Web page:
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Topic Title: Caravan installation
Topic Summary: Installation spec
Created On: 13 May 2018 03:16 PM
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 13 May 2018 03:16 PM
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Neilmwatts

Posts: 3
Joined: 13 May 2018

Hi can anyone offer me some advice regards electrical install in a caravan. I've looked on a few forums and it appears some say you must use double pole mcb's (along with an rcd obviously). My question is, is this still necessary if you are installing a double pole main switch? Also, on a lot of caravan and leisure sites, the ccu' s offered for caravans are plastic and so don't comply with amendment 3. Could anyone shed any light?
 14 May 2018 09:30 AM
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jonny705

Posts: 223
Joined: 26 September 2015

Hi Neal.

The caravans are wired like a normal house, main RCD or split load RCD D/P, switches protect the installation with normal single pole MCB afterwards.
The Only thing that was different was the chassis was earthed also.
The cables are normal T&E, not seen any kind of de-rating on normal circuits, although cable is buried in the insulation.

The test certificates supplied with the new caravans were all dead tests only, and the RCD was not tested (not on the sheet anyway).
They put in a disclaimer which basically leaves it up to the site owner to supply the correct earthing, overcurrent protection , type of supply suitable etc., so the manufacture cannot be held responsible for any problems once wired up.

I don't think they have to have metal boards as I know a mobile home if worked on does not have to be notified part P style, but although I haven't seen one yet in a caravan or motor home, I may be wrong.

I don't think there is a unique legislation that the caravan manufactures have to follow, some were really well done, some were rough, some had a test sheet with NO information on other than type of MCB etc, a couple had a full test sheet with all R1/R2s I/R etc. on them like you would expect.

I also searched about caravans a while back, and there is very little on how they are actually wired.
 14 May 2018 10:08 AM
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Zoomup

Posts: 5046
Joined: 20 February 2014

British Standard 7671 is the Electricians' bible. It is entitled "Requirements for Electrical Installations. " The current edition is the 17th, but the 18th edition is due to be released this summer. Reg. 421.1.201 says that within domestic (household) premises consumer units and similar switchgear assemblies shall comply with BS EN 61439-3 and shall i, have their enclosure manufactured from non-combustible material, or ii, be enclosed in a cabinet or enclosure constructed of non-combustible material and complying with Reg. 132.12. Note 1. Ferrous metal , e.g. steel is deemed to be an example of a non-combustible material. So is your caravan a domestic household premises?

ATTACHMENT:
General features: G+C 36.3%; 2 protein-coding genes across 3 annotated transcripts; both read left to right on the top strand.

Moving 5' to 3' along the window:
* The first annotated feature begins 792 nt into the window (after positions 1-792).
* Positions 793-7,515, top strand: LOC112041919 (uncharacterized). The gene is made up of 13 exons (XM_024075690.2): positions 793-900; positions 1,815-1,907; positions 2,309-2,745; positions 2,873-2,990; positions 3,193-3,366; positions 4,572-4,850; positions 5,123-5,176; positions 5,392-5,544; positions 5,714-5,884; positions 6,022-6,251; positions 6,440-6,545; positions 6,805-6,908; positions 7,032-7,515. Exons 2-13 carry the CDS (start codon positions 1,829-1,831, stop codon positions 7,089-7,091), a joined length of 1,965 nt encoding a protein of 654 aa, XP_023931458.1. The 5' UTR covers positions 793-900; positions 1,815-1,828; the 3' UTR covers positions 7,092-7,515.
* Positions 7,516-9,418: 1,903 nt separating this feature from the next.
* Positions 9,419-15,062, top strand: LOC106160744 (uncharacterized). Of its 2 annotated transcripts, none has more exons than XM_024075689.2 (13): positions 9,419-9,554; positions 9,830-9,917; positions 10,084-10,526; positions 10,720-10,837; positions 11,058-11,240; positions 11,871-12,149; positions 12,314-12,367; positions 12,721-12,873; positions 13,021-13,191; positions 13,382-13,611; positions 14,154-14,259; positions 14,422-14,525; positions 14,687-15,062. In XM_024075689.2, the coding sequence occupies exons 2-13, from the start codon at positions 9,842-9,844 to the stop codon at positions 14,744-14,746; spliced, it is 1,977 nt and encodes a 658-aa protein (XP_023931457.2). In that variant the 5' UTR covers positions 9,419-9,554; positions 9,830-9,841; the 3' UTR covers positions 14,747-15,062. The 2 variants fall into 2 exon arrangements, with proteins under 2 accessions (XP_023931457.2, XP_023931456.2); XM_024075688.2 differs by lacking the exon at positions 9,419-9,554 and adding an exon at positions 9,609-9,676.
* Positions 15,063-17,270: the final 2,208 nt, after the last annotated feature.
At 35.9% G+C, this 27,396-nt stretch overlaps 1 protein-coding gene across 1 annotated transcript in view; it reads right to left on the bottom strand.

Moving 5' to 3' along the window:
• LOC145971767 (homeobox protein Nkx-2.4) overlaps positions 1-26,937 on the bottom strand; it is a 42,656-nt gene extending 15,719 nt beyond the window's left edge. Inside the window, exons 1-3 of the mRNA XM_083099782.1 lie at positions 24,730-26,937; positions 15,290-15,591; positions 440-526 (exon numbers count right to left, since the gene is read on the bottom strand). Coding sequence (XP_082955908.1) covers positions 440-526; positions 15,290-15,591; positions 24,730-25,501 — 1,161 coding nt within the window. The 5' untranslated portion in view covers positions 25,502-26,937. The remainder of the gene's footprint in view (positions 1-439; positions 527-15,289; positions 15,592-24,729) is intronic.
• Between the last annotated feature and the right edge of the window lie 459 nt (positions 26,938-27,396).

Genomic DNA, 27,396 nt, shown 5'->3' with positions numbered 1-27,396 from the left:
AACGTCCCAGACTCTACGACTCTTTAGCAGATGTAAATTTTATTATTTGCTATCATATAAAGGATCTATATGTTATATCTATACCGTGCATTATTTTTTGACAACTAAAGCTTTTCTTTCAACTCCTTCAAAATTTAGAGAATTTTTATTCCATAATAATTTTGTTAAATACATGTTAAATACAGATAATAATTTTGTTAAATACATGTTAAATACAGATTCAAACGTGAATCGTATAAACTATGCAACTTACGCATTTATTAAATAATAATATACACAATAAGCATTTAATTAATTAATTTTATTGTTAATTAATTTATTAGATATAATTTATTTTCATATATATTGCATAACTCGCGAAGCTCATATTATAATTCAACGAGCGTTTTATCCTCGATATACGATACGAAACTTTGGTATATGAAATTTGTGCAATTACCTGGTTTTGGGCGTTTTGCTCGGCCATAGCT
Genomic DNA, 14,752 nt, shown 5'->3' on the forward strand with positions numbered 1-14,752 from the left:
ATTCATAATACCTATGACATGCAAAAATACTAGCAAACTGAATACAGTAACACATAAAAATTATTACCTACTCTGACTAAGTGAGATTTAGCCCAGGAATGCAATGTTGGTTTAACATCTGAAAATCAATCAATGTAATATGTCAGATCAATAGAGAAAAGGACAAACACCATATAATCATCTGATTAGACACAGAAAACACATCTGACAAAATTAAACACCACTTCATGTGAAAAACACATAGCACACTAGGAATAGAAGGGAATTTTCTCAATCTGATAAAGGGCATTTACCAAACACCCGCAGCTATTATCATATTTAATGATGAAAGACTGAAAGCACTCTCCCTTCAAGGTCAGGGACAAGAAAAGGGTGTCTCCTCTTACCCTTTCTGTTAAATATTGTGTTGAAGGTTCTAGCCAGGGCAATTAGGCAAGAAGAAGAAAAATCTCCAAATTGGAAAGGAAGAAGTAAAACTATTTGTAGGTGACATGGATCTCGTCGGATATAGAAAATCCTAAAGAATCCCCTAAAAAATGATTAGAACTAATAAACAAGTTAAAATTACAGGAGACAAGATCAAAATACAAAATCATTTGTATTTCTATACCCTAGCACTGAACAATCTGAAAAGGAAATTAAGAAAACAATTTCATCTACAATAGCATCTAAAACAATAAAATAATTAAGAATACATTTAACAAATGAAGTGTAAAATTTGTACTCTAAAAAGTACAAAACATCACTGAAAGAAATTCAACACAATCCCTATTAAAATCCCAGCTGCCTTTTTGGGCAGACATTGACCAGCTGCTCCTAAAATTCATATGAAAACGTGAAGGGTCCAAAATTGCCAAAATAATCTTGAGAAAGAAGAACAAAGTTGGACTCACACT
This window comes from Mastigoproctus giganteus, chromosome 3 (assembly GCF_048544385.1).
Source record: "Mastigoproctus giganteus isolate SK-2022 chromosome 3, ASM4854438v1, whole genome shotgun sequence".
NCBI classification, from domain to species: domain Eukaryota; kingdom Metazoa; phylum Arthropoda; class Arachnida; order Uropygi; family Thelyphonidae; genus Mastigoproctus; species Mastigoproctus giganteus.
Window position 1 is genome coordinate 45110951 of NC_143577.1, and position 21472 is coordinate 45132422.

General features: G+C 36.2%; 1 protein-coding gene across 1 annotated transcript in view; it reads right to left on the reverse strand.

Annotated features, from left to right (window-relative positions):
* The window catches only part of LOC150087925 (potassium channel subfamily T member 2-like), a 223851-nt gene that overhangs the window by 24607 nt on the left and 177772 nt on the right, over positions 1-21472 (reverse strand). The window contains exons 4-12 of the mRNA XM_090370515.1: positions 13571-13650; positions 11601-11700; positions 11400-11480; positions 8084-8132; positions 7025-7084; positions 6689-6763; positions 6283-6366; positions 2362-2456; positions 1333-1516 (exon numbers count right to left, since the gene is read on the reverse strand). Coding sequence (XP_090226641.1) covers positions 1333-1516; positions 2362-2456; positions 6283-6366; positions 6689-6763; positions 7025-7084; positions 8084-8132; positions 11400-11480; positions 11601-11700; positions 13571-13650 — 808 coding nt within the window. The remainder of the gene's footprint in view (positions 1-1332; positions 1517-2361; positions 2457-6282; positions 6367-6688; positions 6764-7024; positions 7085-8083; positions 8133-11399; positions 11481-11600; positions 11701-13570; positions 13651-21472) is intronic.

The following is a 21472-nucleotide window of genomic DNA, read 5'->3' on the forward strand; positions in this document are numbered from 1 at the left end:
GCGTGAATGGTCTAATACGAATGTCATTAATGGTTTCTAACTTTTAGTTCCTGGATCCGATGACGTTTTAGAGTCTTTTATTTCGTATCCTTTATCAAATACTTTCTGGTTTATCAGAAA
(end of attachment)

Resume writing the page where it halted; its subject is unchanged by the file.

Section 708 of B.S. 7671 deals with Electrical Installations in Caravan/camping Parks and Similar Locations. The PME earthing facility is prohibited from being connected to any metalwork in a leisure accommodation vehicle including a caravan, so TT earthing is essential.

Section 721 is entitled, Electrical Installations in Caravans and Motor Caravans. It does NOT deal with electrical installations in mobile homes, residential park homes or transportable units. It does apply to the electrical installations of caravans for habitation purposes, and applies to touring caravans. Reg. 721.411.1 requires an R.C.D. to provide automatic disconnection of the supply (ADS) that interrupts ALL LIVE CONDUCTORS. So a double pole device is required on a single phase supply. This is normally a 30 mA R.C.D. A single pole switched R.C.B.O. would NOT comply in this instance.

A Residual Current Device is a double pole device so all is well there. The hook up point on a caravan site usually has a 30 mA R.C.D. as does the caravan in its consumer unit. That is good. They should be tested on a regular basis. Single pole M.C.B.s are o.k. inside the caravan in its consumer unit.

But having said that, Reg. 721.43.1 states that each final circuit shall be protected by an overcurrent protective device which disconnects all live conductors of that circuit. This may be to protect users if the supply polarity is reversed at the hook up point or in a supply lead. So yes, officially B.S. 7671 does require double pole M.C.B.s in a touring caravan consumer unit.



Z.

Edited: 14 May 2018 at 10:45 AM by Zoomup
 14 May 2018 10:45 AM
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AJJewsbury

Posts: 17169
Joined: 13 August 2003

The caravans are wired like a normal house, main RCD or split load RCD D/P, switches protect the installation with normal single pole MCB afterwards.

That might be acceptable on a static caravan (i.e. not a caravan but a normal building in BS 7671 terms), but for a tourer, double pole protection is required throughout. Remember that tourers can be taken abroad and there are still places where polarity isn't as consistent as in the UK or even to receive a 230V supply between two phases rather than between phase & N.